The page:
Not everybody’s cup of tea when it comes to ending NHL games. However, the alternatives – open-ended overtimes, and/or tie games – are less appealing for many reasons. The shootout is a better game-ending mechanism than Major League Baseball’s preposterous runner-on-second-base-to-start-every-sudden-death-inning rule, and the shootout clearly has an impact on the NHL’s standings.
It guarantees an ending to games in reasonable times, and although it would be best if the league expands the number of shootout shooters to five (instead of the current three shooter limit), the shootout has become an integral part of the results teams have.
Last season, the Nashville Predators posted 64 points to claim the final playoff berth in the Central Division. Five of their points came from the shootout. They were a league-best 5-0 in shootouts. Take away those five points, and it’s the Dallas Stars (and their 60 points) who makes the playoffs, not Nashville.
Elsewhere, the New Jersey Devils were an NHL-worst 0-5 in shootouts in the 2021 campaign. Had they won all those games, New Jersey still would’ve been eight points behind the sixth-place-in-the-East-Division Philadelphia Flyers, but the Devils at least would’ve hit the 50-point plateau.
I get fan dissatisfaction with the shootout. I really do. It’s not ideal to turn a team game to individual competition, but you have to honestly and expertly try to project what would happen if the NHL allowed unlimited overtime: this hyper-coached league, in which bench bosses on every team are trying their best to instill defensive-mindedness in every player, would have games that drag on through 11 p.m., and possibly longer. Teams would sit back and wait each other out, and arenas would partially empty as fans head back home to pay off babysitters and get ready for work the next day.
The whole entertainment value of the game would be like a slowly leaking balloon; the longer the game went on, the flatter the balloon would become. You need a reasonably quick ending to overtime games, and the NHL’s current system of five minutes of 3-on-3 team play, followed by a shootout, is a reasonable setup to decide a winner quickly. I’d be happier with 10 minutes of 3-on-3, but there is every likelihood the result would be the same after 10 minutes, and you would be back leaning on the shootout to put an end to it. The shootout wouldn’t happen as often, but it would still have an impact on the standings.
And that’s the point – because the shootout will remain in the NHL, its teams have to focus on it to some degree. Teams can play it cool and refuse to openly acknowledge the shootout, but they do so at their own peril. There is a degree of luck to it, but there remains a proper way to prepare for the shootout. Your highest-skilled skaters have to practice taking creative shots they’re going to use in the 1-on-1 showdown. You need a group of snipers to trot out after the 3-on-3 segment ends with no winner. They may not be the top point-getters on the roster – some teams have players who score a lot of goals and don’t have many assists, and they’re precisely the type of players made for a shootout – but players who can thrive under massive pressure, with everyone in the arena’s eyes on them, are the ones who could be the difference between making and missing the post-season.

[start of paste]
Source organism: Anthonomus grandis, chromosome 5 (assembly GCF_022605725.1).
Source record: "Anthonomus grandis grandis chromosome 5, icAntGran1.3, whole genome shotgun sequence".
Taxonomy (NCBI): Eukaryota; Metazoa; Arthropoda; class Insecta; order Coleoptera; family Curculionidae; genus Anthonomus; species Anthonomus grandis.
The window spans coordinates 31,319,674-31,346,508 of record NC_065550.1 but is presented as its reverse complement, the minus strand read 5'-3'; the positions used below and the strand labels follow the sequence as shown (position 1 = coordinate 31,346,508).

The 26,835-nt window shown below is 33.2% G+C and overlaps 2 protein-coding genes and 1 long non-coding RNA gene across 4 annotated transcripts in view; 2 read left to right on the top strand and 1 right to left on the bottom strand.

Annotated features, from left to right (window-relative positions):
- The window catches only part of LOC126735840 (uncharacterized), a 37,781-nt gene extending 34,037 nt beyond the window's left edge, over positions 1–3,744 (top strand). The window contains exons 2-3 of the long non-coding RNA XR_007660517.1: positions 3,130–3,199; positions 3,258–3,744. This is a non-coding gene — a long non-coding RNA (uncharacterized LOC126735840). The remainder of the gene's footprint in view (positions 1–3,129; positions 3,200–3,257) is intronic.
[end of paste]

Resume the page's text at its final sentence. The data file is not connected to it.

The shootout is like your local motor vehicle registration office: not necessarily fun all the time, but not going anywhere, either. Some people know how to better navigate it than you do, but that doesn’t mean you can’t improve at it. NHL teams should and do have coaches retained to help out their shootout shooters, but some have really fallen short in it.
Over the past 10 years, the New York Islanders and San Jose Sharks had more shootout wins (49) than any other NHL team. That may not have done much for the Sharks in recent years, but it definitely helped the Islanders grow into a bona fide Stanley Cup contender and ascend in the standings. The stronger teams tended to lead more in the regulation-or-overtime-win category – the top five in the last decade are all recent Cup-winners: Pittsburgh, Boston, Tampa Bay, Washington and St. Louis. But every point matters. And, as we’ve seen in MLB this season, the difference in making or missing the playoffs can come down to a single win.
That’s why the shootout matters so much. The league uses it for practical purposes first and foremost, but it can be crucial to a team’s on-ice success. The better a team performs in it, the more standings points they’re compiling, and that is never a bad thing, especially in the parity-riddled NHL. We should enjoy it more, as it’s likely here to stay.